By Duncan Jones, Head of Cybersecurity, Quantinuum
Ground-to-space communication is not an area that immediately comes to mind as a target for cyber attacks, and yet securing reliable communication to and from spacecraft is an imperative effort for all space organizations. In fact, NASA has dubbed security against malicious attacks on their communications “a major issue.”
How major, you might ask? Well, maybe even life threatening.
According to NASA’s published research on Reliable and Secure Space Communication Protocols, if hackers can intercept or modify the content of communications, not only is the success of the mission at stake, but lives could be lost as well.
This cyber risk comes as space exploration hits new heights. Last year saw more space launches than any year prior, with companies relying on space to explore new ways to improve life on Earth in fields such as medicine and chemistry. Growing numbers of researchers are also looking to low-Earth orbit to prove scientific theories developed on Earth will hold true in zero gravity.
The issue of protecting ground-to-space communication networks has only deepened as hackers wield ever more sophisticated methods to crack security systems and intrude on communication networks. This endless arms race is forcing cybersecurity professionals to constantly evolve their defensive tactics, and it’s only going to get worse in the future. In the coming decade or so, bad actors will get hold of the most powerful tool to shatter cybersecurity that we know of: powerful quantum computers.
Quantum computers perform a type of computation that leverages the properties of quantum mechanics. While traditional computers operate on zeros or ones (known as “binary”), a quantum computer can operate on values that are a mixture of zero and one. Quantum computers encode this data in quantum bits – qubits – that can be linked together through a process called entanglement. Superposition and entanglement, along with another quantum principle called interference, translates into unbelievable processing power. When sufficiently powerful quantum computers are available (which experts estimate may be within the decade) cyber criminals can harness these machines to process massive calculations quickly, making many of today’s encryption techniques easily broken.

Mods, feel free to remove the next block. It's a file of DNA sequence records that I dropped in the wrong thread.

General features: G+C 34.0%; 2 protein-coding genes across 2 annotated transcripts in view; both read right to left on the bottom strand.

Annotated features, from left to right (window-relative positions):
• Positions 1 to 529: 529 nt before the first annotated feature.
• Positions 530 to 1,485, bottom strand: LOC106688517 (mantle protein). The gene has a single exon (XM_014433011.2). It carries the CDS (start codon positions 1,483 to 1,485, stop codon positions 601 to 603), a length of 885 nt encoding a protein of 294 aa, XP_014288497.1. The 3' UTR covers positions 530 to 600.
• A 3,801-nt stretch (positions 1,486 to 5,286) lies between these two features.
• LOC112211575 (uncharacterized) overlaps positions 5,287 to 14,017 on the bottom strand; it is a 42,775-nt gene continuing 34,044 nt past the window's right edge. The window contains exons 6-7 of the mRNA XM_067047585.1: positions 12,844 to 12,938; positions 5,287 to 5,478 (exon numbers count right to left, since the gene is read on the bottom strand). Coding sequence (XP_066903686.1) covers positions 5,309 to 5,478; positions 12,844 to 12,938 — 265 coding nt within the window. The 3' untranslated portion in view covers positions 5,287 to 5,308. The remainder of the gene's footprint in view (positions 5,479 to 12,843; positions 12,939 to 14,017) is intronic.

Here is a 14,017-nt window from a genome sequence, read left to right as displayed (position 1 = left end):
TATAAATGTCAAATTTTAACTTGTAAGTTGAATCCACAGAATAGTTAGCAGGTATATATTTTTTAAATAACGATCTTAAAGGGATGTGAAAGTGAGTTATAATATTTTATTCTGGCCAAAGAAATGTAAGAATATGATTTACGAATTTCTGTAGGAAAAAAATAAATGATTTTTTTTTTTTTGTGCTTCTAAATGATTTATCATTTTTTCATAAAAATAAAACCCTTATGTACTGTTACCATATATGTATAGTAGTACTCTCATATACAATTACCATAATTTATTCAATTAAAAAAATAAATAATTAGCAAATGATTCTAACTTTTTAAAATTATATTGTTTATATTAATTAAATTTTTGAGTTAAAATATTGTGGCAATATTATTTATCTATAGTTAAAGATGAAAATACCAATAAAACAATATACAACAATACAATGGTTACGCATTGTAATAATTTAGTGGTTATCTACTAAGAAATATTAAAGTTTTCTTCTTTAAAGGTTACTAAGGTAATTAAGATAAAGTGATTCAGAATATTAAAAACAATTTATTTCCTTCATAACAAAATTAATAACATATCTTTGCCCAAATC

So what can space-focused organizations do to prepare themselves for such potentially devastating attacks? It turns out the answer may be fighting fire with fire.
In addition to embracing quantum-resistant cryptographic algorithms, such as those being standardised by NIST, organizations can turn to quantum itself to strengthen cybersecurity. Products in this space use the properties of quantum mechanics to achieve stronger security guarantees than their classical counterparts. An example of this is the generation of cryptographic keys, which can be enhanced using the raw unpredictability of quantum behavior. While traditional computers utilize methods of random number generation to create encryption keys that are effective, they aren’t entirely random. But because quantum computers are built on the properties of quantum mechanics, which exhibits non-deterministic behavior, keys created with these systems are nearly perfectly random.
One example that demonstrates this combination of newer algorithms paired with quantum technology comes from Axiom Space. Currently, the company is designing the core layer of infrastructure for low-Earth orbit operations, as it builds the commercial successor to the International Space Station (ISS). The firm has partnered with Quantinuum, a full-stack quantum computing company, to secure communication for commercial customers using the ISS and, later, its successor spacecraft.
More specifically, Axiom Space is using Quantinuum’s solution Quantum Origin, a cloud-hosted platform that generates the strongest cryptographic keys in the world, from a verifiable quantum source. Quantum Origin provides Axiom Space certainty that datasets derived from a range of their activities in space, such as manufacturing, experiments in microgravity biology, or gene sequencing are more secure. In its first use, Axiom sent a message encrypted with quantum-enhanced keys from the ISS, which read: “Hello Quantum World.”
When it boils down to it, investing in strong, cutting-edge security allows for space organizations to charge forward unhindered in their efforts to expand our relationship with space indefinitely. Companies worldwide are injecting millions of dollars to commercialize space with a budding space tourism industry. Some moguls even predict the advent of humans becoming a multi-planet species in the near future. As countries across the globe gravitate their eyes towards the promise of space, hackers will follow – so cybersecurity protection must beat them there.
About the Author
Duncan Jones is Head of Cybersecurity at Quantinuum. He leads a team developing advanced cybersecurity products based on quantum technology, which deliver value today. Duncan has 14 years of experience in cybersecurity, particularly in hardware security. He has held senior technical and product-focused roles across multiple global technology companies. Duncan Jones can be reached online on Linkedin and at https://www.quantinuum.com/.